China blocks microblogs for 'Jasmine Revolution'

Calls for protests in 13 Chinese cities appear to have begun on the web, but were quickly stifled by the government

China has suspended searches for content on the country's popular microblog, an apparent move to stifle mention of a "Jasmine Revolution" that was to be staged in Chinese cities on Sunday.

On Sunday afternoon, searches in Chinese for the word "Jasmine" had been blocked on a Twitter-like service operated by Sina. But by the evening, Sina had appeared to suspend searches for all content on the microblog, only allowing users to query for screen names, events and other criteria. Another microblog operated by Tencent also blocked searches relating to the word "Jasmine" or "Jasmine Revolution".

Mention of a "Jasmine Revolution" appear to have begun on the Web, telling Chinese users to demonstrate in 13 cities across the country, including the capital Beijing. The call for the demonstrations seem to be inspired by the anti-government protests in Egypt and Tunisia, but it's unclear who or what group started it. A Chinese site at Boxun.com was reportedly the first to post the call to protest.

China's Internet blocking extended to other social networking websites in the country. Renren.com, a popular Facebook-like service, would not allow users to post using the words for "Jasmine Revolution." Such attempts returned a message, "Please do not release politically sensitive content, salacious content, business advertisements or any other inappropriate content."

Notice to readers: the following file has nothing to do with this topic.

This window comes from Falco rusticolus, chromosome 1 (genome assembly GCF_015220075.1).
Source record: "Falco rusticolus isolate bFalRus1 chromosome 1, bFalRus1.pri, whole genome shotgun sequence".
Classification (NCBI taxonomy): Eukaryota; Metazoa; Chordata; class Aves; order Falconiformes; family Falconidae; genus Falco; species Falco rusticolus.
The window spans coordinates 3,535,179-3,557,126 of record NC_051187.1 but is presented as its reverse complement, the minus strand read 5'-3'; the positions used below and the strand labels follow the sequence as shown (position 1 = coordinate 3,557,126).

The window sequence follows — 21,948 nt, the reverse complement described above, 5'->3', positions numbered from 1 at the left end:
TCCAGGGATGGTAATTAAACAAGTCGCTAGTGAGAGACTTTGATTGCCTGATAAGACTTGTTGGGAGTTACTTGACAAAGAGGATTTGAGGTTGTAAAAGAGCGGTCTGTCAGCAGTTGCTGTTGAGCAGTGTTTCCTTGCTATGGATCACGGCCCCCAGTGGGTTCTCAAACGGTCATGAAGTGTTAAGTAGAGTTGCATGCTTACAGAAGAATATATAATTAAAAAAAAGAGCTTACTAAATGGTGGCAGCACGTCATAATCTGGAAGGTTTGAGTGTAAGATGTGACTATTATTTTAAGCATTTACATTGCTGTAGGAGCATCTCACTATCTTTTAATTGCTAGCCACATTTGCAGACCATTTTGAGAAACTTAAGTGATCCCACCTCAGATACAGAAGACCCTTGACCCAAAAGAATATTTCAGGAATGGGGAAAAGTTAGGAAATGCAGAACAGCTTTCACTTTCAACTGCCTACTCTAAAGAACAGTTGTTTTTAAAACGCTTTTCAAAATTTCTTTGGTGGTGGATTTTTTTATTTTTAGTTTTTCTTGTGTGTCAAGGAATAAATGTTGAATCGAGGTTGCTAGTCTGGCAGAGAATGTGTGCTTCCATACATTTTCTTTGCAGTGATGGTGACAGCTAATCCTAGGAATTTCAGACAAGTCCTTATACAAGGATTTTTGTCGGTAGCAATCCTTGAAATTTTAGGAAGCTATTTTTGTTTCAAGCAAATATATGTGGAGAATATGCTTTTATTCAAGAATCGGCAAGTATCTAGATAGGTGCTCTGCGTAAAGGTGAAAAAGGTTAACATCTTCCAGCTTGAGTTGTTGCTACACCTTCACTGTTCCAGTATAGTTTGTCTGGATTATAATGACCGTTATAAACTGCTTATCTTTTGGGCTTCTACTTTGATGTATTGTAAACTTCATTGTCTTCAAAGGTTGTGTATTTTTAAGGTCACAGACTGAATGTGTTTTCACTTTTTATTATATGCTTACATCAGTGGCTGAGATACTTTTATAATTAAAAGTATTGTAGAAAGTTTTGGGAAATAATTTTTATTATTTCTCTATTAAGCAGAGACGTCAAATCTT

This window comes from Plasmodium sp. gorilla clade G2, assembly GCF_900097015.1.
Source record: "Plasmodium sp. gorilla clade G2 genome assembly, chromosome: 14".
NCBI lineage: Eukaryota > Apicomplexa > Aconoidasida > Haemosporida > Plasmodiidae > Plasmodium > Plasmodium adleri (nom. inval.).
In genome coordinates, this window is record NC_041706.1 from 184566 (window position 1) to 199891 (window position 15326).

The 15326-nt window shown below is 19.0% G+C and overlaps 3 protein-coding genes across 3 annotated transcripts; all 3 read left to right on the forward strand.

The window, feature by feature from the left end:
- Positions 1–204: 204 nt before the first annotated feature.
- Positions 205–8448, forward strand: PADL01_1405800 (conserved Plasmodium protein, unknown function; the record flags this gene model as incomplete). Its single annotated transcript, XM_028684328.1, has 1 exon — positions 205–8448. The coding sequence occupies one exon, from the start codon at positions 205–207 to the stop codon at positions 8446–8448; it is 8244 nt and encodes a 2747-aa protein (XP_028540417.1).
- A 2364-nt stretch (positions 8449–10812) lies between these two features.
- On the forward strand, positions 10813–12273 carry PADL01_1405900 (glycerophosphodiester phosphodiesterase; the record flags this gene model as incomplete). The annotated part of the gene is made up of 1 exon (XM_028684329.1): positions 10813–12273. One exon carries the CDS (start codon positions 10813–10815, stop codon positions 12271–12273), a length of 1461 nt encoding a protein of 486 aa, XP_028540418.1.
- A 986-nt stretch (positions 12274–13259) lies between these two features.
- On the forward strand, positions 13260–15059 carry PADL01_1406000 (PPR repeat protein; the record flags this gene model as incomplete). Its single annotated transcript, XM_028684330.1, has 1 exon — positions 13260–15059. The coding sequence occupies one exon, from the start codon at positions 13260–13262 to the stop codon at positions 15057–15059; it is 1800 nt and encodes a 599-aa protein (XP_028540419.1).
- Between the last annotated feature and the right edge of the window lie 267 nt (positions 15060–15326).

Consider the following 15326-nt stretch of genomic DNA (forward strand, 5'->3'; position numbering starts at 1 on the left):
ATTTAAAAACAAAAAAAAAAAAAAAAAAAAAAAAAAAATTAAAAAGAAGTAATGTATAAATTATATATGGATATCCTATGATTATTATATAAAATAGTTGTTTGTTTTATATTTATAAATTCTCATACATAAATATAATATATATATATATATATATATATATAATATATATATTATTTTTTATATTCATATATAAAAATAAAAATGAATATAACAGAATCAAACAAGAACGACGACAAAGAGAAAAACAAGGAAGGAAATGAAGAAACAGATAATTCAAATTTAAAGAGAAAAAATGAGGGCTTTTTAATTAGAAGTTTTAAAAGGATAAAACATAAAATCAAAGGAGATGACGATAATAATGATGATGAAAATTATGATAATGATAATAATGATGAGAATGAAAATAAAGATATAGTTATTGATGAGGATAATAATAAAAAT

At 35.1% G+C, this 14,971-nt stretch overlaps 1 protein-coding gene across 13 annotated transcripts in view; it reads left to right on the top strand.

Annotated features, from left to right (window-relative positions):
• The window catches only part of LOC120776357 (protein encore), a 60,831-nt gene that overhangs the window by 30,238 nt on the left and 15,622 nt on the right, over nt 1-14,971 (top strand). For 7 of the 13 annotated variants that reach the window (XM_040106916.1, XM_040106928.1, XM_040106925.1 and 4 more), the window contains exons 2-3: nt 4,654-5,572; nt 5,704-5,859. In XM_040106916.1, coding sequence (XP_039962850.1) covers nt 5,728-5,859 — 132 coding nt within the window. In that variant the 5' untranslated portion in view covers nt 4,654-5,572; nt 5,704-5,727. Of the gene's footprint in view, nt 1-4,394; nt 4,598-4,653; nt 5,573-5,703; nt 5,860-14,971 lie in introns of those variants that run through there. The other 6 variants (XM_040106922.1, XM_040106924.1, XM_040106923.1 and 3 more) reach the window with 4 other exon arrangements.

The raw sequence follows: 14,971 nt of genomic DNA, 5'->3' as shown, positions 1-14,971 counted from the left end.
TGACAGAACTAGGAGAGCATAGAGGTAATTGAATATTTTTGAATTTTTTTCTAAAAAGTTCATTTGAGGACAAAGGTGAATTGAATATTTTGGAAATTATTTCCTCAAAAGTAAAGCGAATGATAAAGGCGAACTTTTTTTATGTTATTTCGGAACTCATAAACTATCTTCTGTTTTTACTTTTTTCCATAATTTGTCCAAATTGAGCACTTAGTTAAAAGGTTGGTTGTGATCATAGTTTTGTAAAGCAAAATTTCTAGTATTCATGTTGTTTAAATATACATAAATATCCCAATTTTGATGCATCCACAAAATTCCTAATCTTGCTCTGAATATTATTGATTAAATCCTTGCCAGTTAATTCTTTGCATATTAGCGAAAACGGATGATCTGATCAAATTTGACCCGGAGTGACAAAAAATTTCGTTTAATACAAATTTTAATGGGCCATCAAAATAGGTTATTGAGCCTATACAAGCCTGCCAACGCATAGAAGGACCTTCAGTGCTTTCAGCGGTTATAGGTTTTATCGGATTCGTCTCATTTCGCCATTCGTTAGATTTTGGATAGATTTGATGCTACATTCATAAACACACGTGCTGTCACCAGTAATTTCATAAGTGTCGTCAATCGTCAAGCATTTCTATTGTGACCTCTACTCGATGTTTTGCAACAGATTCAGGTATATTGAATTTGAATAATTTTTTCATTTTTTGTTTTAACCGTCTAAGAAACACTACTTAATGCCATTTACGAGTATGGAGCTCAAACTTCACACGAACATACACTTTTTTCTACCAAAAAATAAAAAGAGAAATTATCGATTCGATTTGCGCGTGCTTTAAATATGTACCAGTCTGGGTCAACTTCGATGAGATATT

Along with the Internet censorship, China has responded to the call for protests by reportedly detaining activists and increasing the number of police. As of Sunday evening, it appeared that no real protests had materialized.

The censorship on China's microblogs has become increasingly more restrictive in the past weeks since the anti-government protests erupted in Egypt last month. The Sina microblog and others had blocked searchesfor the word "Egypt".

Earlier this week, searches in Chinese for "Hillary" and "Hillary Clinton" were blocked on the Sina microblog. The move seemed to be in response to a speech U.S. Secretary of State Clinton gave calling for governments like China to end Internet censorship.

China has the world's largest Internet population at 457 million users. The country has 63 million microblog users, according to the China Internet Network Information Center.

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Tags governmentregulationTencentSinaRenren

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Michael Kan

IDG News Service
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